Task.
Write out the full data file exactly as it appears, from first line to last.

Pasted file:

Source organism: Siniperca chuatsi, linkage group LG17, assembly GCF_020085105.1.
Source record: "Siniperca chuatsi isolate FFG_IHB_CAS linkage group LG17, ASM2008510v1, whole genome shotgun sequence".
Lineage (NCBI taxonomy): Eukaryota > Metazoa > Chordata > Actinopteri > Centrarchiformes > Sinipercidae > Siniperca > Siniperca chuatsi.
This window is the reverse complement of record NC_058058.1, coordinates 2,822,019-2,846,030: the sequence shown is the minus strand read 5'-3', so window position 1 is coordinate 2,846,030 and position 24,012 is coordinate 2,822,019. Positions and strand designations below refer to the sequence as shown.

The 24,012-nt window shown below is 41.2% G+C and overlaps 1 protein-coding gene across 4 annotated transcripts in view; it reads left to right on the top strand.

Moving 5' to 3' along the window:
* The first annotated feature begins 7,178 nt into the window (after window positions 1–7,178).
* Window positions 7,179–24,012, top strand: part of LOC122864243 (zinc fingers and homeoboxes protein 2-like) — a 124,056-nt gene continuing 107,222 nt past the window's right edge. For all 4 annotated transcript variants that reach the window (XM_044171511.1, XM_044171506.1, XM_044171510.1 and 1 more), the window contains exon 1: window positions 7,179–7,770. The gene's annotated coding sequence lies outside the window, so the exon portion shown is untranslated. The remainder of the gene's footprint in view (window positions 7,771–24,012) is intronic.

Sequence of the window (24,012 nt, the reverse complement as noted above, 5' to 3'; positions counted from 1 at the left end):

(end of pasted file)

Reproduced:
Source organism: Siniperca chuatsi, linkage group LG17, assembly GCF_020085105.1.
Source record: "Siniperca chuatsi isolate FFG_IHB_CAS linkage group LG17, ASM2008510v1, whole genome shotgun sequence".
Lineage (NCBI taxonomy): Eukaryota > Metazoa > Chordata > Actinopteri > Centrarchiformes > Sinipercidae > Siniperca > Siniperca chuatsi.
This window is the reverse complement of record NC_058058.1, coordinates 2,822,019-2,846,030: the sequence shown is the minus strand read 5'-3', so window position 1 is coordinate 2,846,030 and position 24,012 is coordinate 2,822,019. Positions and strand designations below refer to the sequence as shown.

The 24,012-nt window shown below is 41.2% G+C and overlaps 1 protein-coding gene across 4 annotated transcripts in view; it reads left to right on the top strand.

Moving 5' to 3' along the window:
* The first annotated feature begins 7,178 nt into the window (after window positions 1–7,178).
* Window positions 7,179–24,012, top strand: part of LOC122864243 (zinc fingers and homeoboxes protein 2-like) — a 124,056-nt gene continuing 107,222 nt past the window's right edge. For all 4 annotated transcript variants that reach the window (XM_044171511.1, XM_044171506.1, XM_044171510.1 and 1 more), the window contains exon 1: window positions 7,179–7,770. The gene's annotated coding sequence lies outside the window, so the exon portion shown is untranslated. The remainder of the gene's footprint in view (window positions 7,771–24,012) is intronic.

Sequence of the window (24,012 nt, the reverse complement as noted above, 5' to 3'; positions counted from 1 at the left end):